Teaching abroad is an exciting experience. In Japan, teaching ESL is rewarding, but there are things one should know that will help lessen the culture shock.
Japan is a beautiful country with a unique culture and can provide an exciting experience to the newbie or even a bonafide traveler looking to live and work overseas. However, for those coming to the “Land of Green Tea” to teach ESL, it’s a good idea to research information to help them be more prepared and informed about the possibilities available.
Teaching English in Japan: Diverse Opportunities
The number of English teaching jobs abroad continually increases as more countries find it necessary and helpful to learn the English language. In Japan, ESL teaching contracts is available for part-time or full-time work, night and day positions. The number of people wanting private lessons is overwhelming. Daycares, private language schools, universities, and even teachers seeking the best assignment help with paper/essay writing for their students all look for native English speakers to join their staff of teachers.
Teaching in the Public School System
The public school system here in Japan also hires native English speakers to be placed normally in either a junior high school or high school, with the occasional visit to elementary schools for fun English lessons. These foreigners are usually here with the JET Program or come through an employment agency and take on the work of being an Assistant Language Teacher, commonly known as ALT.
ALT Positions and Cultural Challenges
Teaching in the public school system is incidentally where the most jobs are available, and thus, ALT positions are the most common and readily available. Being an ALT sometimes differs from what one expects and can increase initial culture shock when coming to Japan. Working in public schools can be a new culture shock, even for veterans who have lived and taught ESL in other capacities.
Preparation for ALT Roles
Certain behaviors, “rules,” and the students themselves can be quite different compared to those that one may teach in a language school or even when giving private group lessons. Knowing certain aspects of Japanese culture and some teaching tips ahead of time can help the integration process for the foreign teacher as an ALT in a public school, as well as the students.
Teaching ESL in the Japanese Classroom
First, prepare for the possibility that you may have to teach incorrect English. Most Japanese English teachers try their best to teach English correctly, although many need assistance in speaking it correctly. Even though it may be painful to watch or listen to when you’re trying to help them, don’t be surprised if a few teachers don’t appreciate constructive criticism or handle correction well.
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Also, be prepared to be put on display. The one unanimous thing among all Japanese is that they love a good laugh. This can be seen in various comedy shows on TV here. So, don’t be appalled or taken aback when asked to sing a random song to fill in the last few minutes of class. Or when asked to do stupid things like imitating a monkey or dance in the class, “You know, just to show the kids what foreigners are like.”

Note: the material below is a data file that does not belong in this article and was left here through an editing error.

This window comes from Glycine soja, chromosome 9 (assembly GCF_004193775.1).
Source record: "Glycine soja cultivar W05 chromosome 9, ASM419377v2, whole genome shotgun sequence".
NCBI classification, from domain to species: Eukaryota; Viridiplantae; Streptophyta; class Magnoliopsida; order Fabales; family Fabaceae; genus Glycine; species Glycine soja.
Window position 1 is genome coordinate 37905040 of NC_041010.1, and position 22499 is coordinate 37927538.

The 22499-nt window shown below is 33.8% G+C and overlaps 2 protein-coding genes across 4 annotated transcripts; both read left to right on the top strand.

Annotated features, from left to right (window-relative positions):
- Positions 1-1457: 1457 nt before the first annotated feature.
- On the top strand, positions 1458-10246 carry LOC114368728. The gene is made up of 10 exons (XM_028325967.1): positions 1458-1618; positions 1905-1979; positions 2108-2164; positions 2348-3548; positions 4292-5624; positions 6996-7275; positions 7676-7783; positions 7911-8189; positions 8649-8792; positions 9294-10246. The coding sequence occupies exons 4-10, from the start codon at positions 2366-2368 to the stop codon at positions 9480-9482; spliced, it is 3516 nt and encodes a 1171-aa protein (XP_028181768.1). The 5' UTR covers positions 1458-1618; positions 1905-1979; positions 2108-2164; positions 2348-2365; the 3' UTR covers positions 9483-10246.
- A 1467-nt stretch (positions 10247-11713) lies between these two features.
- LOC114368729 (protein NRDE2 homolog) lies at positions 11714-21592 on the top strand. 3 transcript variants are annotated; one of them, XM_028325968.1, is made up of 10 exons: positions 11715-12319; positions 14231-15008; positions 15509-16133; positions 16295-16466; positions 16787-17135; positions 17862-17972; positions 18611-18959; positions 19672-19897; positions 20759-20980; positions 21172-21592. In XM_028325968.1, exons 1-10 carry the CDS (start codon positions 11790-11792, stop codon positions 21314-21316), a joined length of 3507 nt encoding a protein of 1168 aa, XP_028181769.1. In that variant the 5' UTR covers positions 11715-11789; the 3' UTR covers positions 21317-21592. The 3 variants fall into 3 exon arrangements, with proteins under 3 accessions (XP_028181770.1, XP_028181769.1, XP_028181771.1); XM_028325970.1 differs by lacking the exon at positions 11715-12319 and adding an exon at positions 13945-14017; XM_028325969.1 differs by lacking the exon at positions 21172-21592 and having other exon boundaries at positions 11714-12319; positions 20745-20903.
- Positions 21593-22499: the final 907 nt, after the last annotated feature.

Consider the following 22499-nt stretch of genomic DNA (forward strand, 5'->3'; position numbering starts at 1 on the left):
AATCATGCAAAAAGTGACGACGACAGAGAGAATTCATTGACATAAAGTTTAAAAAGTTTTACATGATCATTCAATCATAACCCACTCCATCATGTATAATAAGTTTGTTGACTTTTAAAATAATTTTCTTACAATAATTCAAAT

As much as one tries to explain that foreigners don’t break out in song at the whim of a moment in a school classroom or walk and talk like monkeys, they won’t understand. In their eyes, it is fun, funny, and a great way to show how foreigners aren’t shy.
Cultural Differences in Student Behavior
Don’t be too taken aback if some students give you a hard smack on the back or head. The Japanese have their way of joking. Sometimes, they can get a little rough. They don’t mean any harm or disrespect by it, so there is no reason to take it personally. However, you are not expected to tolerate it, so don’t freak out if it happens. Just tell them firmly not to do it again. They will understand.
Another thing that may take some by surprise is when people ask about their weight or, if they are female, their breast size. The Japanese culture places significant emphasis on body image and health. If you don’t mind discussing it, you can freely share the information. If you prefer to keep such matters personal, you can politely explain that Western culture does not typically discuss these topics. Moreover, they can be considered somewhat intrusive or offensive. This response will help you avoid answering their somewhat intrusive questions.
Unity in the Japanese School
One admirable thing about Japan is its strong emphasis on community. And the sense of working together as a united group is important. Therefore, time is there each day for everyone to clean the school. Each person has their set task and goes about doing it in the allotted time. Robert S Hicks suggests participating and enjoying the chance to be a part of something. The school superiors will greatly appreciate it, and it will help the foreign teacher feel a sense of belonging. To be a part of them you have to be a willing participant in the group and to win points.
The Experience of Teaching ESL in Japan
Teaching abroad is an excellent opportunity to see the world and experience new cultures. Having the chance to live and work overseas is an opportunity you should not miss. Japan is a safe, fun, and rewarding place to go. The experiences, friendships formed, and culture you will learn will all be cherished memories for life.
Saying that, Japan looks beautiful, but being in an illusison about what to expect is making the experience more difficult for a foreigner. Yes, it’s lovely, but realistically, one must know that it’s not all cherry blossoms and “manga” fun. Should the choice of employment be that of an ALT, rest assured the experiences will be wonderfully different. This article just helps to prepare for the stranger ones.